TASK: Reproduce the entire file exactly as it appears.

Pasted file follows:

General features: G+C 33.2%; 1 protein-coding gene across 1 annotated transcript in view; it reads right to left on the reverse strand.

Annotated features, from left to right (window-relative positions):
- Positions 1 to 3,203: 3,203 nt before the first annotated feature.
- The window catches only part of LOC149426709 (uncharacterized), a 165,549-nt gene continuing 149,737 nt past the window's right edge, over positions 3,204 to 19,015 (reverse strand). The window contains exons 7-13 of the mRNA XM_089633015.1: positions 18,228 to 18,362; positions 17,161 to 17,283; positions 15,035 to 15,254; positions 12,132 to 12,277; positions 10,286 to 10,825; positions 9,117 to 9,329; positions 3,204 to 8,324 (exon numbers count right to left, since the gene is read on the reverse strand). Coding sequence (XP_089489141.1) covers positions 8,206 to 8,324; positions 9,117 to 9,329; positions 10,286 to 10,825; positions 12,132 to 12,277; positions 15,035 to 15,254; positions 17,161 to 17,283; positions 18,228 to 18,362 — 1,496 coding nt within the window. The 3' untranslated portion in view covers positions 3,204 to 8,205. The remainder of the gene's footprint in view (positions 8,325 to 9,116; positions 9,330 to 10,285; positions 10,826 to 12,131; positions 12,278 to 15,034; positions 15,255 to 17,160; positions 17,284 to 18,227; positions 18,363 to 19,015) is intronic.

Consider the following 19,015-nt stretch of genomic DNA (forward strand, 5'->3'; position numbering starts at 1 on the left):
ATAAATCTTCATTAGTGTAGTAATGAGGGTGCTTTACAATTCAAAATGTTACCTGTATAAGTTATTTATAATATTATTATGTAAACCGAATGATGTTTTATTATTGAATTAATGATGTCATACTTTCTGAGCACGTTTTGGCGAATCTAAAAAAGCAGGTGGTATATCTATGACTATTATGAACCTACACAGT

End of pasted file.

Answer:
General features: G+C 33.2%; 1 protein-coding gene across 1 annotated transcript in view; it reads right to left on the reverse strand.

Annotated features, from left to right (window-relative positions):
- Positions 1 to 3,203: 3,203 nt before the first annotated feature.
- The window catches only part of LOC149426709 (uncharacterized), a 165,549-nt gene continuing 149,737 nt past the window's right edge, over positions 3,204 to 19,015 (reverse strand). The window contains exons 7-13 of the mRNA XM_089633015.1: positions 18,228 to 18,362; positions 17,161 to 17,283; positions 15,035 to 15,254; positions 12,132 to 12,277; positions 10,286 to 10,825; positions 9,117 to 9,329; positions 3,204 to 8,324 (exon numbers count right to left, since the gene is read on the reverse strand). Coding sequence (XP_089489141.1) covers positions 8,206 to 8,324; positions 9,117 to 9,329; positions 10,286 to 10,825; positions 12,132 to 12,277; positions 15,035 to 15,254; positions 17,161 to 17,283; positions 18,228 to 18,362 — 1,496 coding nt within the window. The 3' untranslated portion in view covers positions 3,204 to 8,205. The remainder of the gene's footprint in view (positions 8,325 to 9,116; positions 9,330 to 10,285; positions 10,826 to 12,131; positions 12,278 to 15,034; positions 15,255 to 17,160; positions 17,284 to 18,227; positions 18,363 to 19,015) is intronic.

Consider the following 19,015-nt stretch of genomic DNA (forward strand, 5'->3'; position numbering starts at 1 on the left):
ATAAATCTTCATTAGTGTAGTAATGAGGGTGCTTTACAATTCAAAATGTTACCTGTATAAGTTATTTATAATATTATTATGTAAACCGAATGATGTTTTATTATTGAATTAATGATGTCATACTTTCTGAGCACGTTTTGGCGAATCTAAAAAAGCAGGTGGTATATCTATGACTATTATGAACCTACACAGT